regex into str

Diez B. Roggisch deetsNOSPAM at
Sun Aug 29 22:51:21 CEST 2004


> Programming causes bugs. That's not a reason to disallow programming.

Well, with that attitude I suggest you start coding in assembler - all
freedom you can imagine, no rules. Every bit is subject to your personal
interpretation. Or C, which is basically assembler with more names and
curly braces.

But for some reasons people started developing and using higher level
languages, that forbid certain techniques - and everytime somebody yelled
"I want to be free to do what I want" - python has its very special case of
that with its whitspace-dependend blocking structure that frequently causes
people confronted with it to reject python as language.

People started using higher level languages because they actually _did_
decrease the amount of problems programming caused - so the projects could
get more eleaborated. 

Don't get me wrong - there is a lot of decisions to be made in language
design, and lots of them are debatable - python is no exception from that
rule. But as I said before - allowing builtins to be manipulated aks for
more trouble than its worth. Imagine a len() that always returns 1 - no
matter what you feed it. Or _if_ you're allowed to change builtin-types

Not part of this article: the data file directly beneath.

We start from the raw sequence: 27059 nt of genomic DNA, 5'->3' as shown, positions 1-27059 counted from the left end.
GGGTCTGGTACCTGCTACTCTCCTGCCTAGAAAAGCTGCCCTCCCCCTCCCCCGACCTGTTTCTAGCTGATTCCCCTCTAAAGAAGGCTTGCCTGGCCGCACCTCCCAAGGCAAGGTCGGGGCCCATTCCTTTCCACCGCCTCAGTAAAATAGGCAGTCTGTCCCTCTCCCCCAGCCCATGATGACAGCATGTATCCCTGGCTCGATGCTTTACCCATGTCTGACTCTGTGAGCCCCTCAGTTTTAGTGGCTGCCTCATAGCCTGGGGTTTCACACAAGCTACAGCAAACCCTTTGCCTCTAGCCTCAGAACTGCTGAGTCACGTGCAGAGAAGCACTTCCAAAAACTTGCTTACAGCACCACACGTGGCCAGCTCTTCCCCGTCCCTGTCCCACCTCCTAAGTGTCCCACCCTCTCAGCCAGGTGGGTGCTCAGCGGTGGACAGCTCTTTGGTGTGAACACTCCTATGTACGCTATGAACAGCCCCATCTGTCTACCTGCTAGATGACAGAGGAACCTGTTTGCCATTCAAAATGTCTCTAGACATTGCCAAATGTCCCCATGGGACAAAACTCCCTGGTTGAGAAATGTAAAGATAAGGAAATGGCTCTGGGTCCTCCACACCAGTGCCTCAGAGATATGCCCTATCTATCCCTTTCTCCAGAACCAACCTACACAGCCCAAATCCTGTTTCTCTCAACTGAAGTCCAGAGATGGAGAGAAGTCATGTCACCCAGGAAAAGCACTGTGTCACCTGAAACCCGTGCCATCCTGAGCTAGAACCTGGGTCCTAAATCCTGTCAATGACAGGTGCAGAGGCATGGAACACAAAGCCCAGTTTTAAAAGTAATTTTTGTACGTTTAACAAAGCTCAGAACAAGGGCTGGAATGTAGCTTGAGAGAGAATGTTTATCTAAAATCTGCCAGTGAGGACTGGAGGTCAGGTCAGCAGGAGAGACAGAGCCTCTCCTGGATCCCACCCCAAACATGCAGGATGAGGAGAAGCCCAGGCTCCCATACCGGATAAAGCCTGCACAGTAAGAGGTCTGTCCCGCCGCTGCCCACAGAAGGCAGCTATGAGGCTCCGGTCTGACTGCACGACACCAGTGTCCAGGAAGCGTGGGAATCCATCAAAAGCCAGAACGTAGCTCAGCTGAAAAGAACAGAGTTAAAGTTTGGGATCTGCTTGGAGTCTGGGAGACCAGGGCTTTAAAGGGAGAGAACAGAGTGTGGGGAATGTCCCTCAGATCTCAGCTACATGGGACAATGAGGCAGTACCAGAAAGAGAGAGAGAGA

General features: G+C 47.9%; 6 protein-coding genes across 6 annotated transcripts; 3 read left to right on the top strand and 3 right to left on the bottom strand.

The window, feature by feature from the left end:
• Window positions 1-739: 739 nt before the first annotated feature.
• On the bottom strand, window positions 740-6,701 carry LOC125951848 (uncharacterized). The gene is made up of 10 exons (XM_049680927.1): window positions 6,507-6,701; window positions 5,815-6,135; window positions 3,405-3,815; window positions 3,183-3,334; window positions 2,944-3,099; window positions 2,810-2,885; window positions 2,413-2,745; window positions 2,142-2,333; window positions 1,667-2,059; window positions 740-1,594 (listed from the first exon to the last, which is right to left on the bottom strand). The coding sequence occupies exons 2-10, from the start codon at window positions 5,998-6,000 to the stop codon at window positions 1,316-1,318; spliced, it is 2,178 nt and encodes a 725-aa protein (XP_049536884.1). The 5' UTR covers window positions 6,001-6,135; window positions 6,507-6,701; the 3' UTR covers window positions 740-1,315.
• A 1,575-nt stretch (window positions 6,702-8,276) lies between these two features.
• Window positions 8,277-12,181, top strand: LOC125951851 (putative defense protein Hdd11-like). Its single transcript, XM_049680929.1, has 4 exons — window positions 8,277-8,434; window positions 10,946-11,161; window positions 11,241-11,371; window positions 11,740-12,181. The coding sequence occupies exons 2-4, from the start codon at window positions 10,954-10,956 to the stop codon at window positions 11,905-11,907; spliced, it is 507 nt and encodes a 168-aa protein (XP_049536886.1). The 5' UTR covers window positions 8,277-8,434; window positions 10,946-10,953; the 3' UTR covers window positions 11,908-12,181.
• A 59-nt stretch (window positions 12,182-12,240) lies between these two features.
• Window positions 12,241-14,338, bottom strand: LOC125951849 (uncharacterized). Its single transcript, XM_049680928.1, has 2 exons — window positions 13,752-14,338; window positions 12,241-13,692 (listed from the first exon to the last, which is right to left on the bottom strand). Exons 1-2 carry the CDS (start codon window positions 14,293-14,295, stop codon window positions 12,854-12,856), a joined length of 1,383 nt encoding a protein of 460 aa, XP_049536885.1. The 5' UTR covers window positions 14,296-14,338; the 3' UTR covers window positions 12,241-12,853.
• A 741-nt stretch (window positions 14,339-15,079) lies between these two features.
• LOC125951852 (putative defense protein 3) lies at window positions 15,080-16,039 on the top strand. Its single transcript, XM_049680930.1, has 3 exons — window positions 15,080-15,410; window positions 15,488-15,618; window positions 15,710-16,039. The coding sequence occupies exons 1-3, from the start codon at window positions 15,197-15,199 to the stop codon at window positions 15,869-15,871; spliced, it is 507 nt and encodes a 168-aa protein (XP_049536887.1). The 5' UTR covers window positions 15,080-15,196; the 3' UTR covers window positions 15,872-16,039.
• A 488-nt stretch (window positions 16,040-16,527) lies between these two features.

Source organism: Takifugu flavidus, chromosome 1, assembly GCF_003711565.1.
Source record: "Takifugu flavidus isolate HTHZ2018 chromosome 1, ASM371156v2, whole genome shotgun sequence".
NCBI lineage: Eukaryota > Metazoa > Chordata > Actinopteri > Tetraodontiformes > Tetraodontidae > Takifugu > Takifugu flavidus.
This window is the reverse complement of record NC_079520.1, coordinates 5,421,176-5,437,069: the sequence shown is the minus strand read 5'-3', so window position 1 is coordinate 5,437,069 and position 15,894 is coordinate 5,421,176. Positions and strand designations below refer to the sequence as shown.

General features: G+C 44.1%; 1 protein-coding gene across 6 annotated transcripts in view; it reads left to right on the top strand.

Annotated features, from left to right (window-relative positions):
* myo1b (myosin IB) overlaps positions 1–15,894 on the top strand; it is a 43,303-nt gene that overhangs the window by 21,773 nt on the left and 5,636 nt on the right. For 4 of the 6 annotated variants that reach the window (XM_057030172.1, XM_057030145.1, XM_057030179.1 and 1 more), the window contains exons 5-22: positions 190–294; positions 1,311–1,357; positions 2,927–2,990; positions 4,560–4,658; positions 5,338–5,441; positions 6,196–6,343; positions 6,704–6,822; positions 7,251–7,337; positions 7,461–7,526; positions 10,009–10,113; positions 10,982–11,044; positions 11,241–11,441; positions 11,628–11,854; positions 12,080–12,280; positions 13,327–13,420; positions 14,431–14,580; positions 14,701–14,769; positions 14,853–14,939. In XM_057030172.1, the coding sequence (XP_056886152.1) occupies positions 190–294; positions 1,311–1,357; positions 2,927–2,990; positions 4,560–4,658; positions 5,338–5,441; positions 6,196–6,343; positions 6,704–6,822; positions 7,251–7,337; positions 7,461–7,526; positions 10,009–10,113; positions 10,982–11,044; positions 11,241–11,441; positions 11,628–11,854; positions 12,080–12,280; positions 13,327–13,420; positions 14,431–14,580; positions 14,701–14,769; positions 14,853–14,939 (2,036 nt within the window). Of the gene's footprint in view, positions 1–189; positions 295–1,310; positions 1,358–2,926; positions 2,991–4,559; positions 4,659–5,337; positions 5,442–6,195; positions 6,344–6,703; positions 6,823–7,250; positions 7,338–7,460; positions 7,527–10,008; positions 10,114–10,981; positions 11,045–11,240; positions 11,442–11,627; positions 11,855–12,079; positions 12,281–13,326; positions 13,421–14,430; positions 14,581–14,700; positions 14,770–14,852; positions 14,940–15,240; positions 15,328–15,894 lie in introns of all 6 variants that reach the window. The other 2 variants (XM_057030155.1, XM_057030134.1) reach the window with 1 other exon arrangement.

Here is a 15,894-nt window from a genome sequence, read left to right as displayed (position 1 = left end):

constructors - then who is to decide which of the 5 different string
implementations in the various modules imported is the one to use?

The only thing you really need is a simple constructor for your undoubtly
interesting and useful string-derived class. Overloading "" as the string
constructor isn't possible - for the simple reason that only a statically
typed language could distinct the usage of the "classic" constructor vs.
your enhanced version.

So what you could do is to modify the builtins-_dict_ - that is possible -
to contain a new constructor s in it - then creating your strings is just


Which is only three chars  more than usual string creation.

Another approach would be some macro-mechanism - but python doesn't have
such facility builtin - and I'm not aware that there is a widely adopted
3rd-party module/extenion out in the wild. 


Diez B. Roggisch

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